Organ-on-a-Chip systems for new drugs development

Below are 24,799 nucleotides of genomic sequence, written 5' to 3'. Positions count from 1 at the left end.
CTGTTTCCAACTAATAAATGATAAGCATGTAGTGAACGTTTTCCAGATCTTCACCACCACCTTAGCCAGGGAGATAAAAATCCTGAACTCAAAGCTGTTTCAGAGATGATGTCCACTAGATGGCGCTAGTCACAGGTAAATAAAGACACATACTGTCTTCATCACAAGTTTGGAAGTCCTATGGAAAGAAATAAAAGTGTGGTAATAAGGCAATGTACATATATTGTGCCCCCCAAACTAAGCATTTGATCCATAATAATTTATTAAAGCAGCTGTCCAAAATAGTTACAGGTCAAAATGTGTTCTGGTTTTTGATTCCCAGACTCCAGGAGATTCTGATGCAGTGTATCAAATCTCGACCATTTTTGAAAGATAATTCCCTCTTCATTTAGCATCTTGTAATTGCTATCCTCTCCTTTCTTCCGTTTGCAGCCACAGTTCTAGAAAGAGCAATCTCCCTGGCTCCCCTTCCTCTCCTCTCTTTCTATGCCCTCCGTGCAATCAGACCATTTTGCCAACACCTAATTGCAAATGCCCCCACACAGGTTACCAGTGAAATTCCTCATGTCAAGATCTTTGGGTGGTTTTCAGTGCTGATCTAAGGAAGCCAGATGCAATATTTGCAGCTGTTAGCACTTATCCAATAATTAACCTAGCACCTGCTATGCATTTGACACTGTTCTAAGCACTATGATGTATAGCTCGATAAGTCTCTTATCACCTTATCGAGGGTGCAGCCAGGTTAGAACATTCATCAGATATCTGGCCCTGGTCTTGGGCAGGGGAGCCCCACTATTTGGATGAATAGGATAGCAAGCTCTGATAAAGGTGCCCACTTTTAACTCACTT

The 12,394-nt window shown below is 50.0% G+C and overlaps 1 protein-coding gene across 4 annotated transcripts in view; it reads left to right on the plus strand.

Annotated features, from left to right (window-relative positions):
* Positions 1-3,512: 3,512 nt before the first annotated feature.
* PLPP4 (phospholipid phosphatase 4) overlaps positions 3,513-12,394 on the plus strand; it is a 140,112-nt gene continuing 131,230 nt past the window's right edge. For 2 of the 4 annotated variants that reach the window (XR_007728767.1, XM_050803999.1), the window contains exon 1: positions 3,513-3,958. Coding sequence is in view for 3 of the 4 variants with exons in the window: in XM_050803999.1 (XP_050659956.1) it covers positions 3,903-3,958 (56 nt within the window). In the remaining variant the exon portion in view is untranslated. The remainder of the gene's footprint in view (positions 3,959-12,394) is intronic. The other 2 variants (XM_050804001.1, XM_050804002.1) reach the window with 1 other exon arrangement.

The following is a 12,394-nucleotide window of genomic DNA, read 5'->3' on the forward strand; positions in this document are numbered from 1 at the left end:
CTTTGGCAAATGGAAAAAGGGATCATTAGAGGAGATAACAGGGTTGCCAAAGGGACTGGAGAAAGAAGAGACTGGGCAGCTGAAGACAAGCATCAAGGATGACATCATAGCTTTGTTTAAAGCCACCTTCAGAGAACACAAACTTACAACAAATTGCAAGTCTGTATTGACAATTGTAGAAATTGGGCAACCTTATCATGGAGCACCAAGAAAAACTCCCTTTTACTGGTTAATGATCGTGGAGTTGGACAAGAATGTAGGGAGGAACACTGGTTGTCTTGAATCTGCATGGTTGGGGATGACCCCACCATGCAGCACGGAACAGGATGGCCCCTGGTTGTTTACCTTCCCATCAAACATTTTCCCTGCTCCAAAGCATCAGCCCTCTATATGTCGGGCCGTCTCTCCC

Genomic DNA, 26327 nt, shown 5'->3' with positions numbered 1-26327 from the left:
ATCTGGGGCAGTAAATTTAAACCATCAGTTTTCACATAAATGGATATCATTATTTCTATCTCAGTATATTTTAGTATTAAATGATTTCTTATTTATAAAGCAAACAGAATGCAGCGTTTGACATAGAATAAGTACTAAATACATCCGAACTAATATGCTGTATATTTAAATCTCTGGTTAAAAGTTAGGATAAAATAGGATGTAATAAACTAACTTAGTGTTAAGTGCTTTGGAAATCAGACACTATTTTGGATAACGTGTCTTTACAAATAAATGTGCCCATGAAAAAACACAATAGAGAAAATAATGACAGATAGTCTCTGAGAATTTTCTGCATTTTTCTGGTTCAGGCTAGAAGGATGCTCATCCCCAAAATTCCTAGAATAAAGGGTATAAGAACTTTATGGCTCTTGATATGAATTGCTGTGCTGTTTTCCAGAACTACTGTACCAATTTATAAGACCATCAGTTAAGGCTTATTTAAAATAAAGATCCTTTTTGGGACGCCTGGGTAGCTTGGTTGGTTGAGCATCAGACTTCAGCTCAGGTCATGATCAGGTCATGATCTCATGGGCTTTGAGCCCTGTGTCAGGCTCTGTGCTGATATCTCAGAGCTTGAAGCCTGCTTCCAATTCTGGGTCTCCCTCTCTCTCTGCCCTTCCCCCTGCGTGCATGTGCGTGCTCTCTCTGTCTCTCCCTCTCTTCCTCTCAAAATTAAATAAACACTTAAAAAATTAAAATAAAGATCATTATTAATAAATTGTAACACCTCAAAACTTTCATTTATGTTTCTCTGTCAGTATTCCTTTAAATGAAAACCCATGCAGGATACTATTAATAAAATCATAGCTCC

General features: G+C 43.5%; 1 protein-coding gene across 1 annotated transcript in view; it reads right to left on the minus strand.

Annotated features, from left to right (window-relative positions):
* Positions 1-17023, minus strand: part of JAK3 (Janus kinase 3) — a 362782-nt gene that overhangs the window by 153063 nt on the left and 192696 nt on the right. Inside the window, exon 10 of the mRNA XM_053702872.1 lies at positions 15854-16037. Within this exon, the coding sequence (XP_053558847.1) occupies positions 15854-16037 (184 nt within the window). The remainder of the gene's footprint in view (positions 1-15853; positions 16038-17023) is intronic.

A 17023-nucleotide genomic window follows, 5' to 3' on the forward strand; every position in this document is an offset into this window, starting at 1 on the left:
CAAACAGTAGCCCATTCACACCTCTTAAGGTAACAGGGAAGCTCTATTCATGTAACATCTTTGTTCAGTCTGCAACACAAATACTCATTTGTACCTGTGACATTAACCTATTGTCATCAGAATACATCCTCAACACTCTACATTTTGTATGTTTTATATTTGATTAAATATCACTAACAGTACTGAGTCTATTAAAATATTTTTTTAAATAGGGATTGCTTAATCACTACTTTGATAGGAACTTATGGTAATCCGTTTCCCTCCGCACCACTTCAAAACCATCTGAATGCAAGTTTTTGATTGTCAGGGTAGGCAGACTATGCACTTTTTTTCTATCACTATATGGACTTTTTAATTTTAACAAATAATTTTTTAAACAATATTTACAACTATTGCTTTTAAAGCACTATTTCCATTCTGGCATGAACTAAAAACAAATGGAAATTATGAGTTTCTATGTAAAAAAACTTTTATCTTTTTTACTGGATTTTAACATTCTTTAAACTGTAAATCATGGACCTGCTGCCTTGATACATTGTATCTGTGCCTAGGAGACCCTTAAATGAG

Research on alternatives to the use of animal models and cell cultures has led to the creation of organ-on-a-chip systems, in which organs and their physiological reactions to the presence of external stimuli are simulated. These systems could even replace the use of human beings as subjects for the study of drugs in clinical phases and have an impact on personalized therapies. Organ-on-a-chip technology present higher potential than traditional cell cultures for an appropriate prediction of functional impairments, appearance of adverse effects, the pharmacokinetic and toxicological profile and the efficacy of a drug. This potential is given by the possibility of placing different cell lines in a three-dimensional-arranged polymer piece and simulating and controlling specific conditions. Thus, the normal functioning of an organ, tissue, barrier, or physiological phenomenon can be simulated, as well as the interrelation between different systems. Furthermore, this alternative allows the study of physiological and pathophysiological processes. Its design combines different disciplines such as materials engineering, cell cultures, microfluidics and physiology, among others. This work presents the main considerations of OoC systems, the materials, methods and cell lines used for their design, and the conditions required for their proper functioning. Examples of applications and main challenges for the development of more robust systems are shown. This non-systematic review is intended to be a reference framework that facilitates research focused on the development of new OoC systems, as well as their use as alternatives in pharmacological, pharmacokinetic and toxicological studies.
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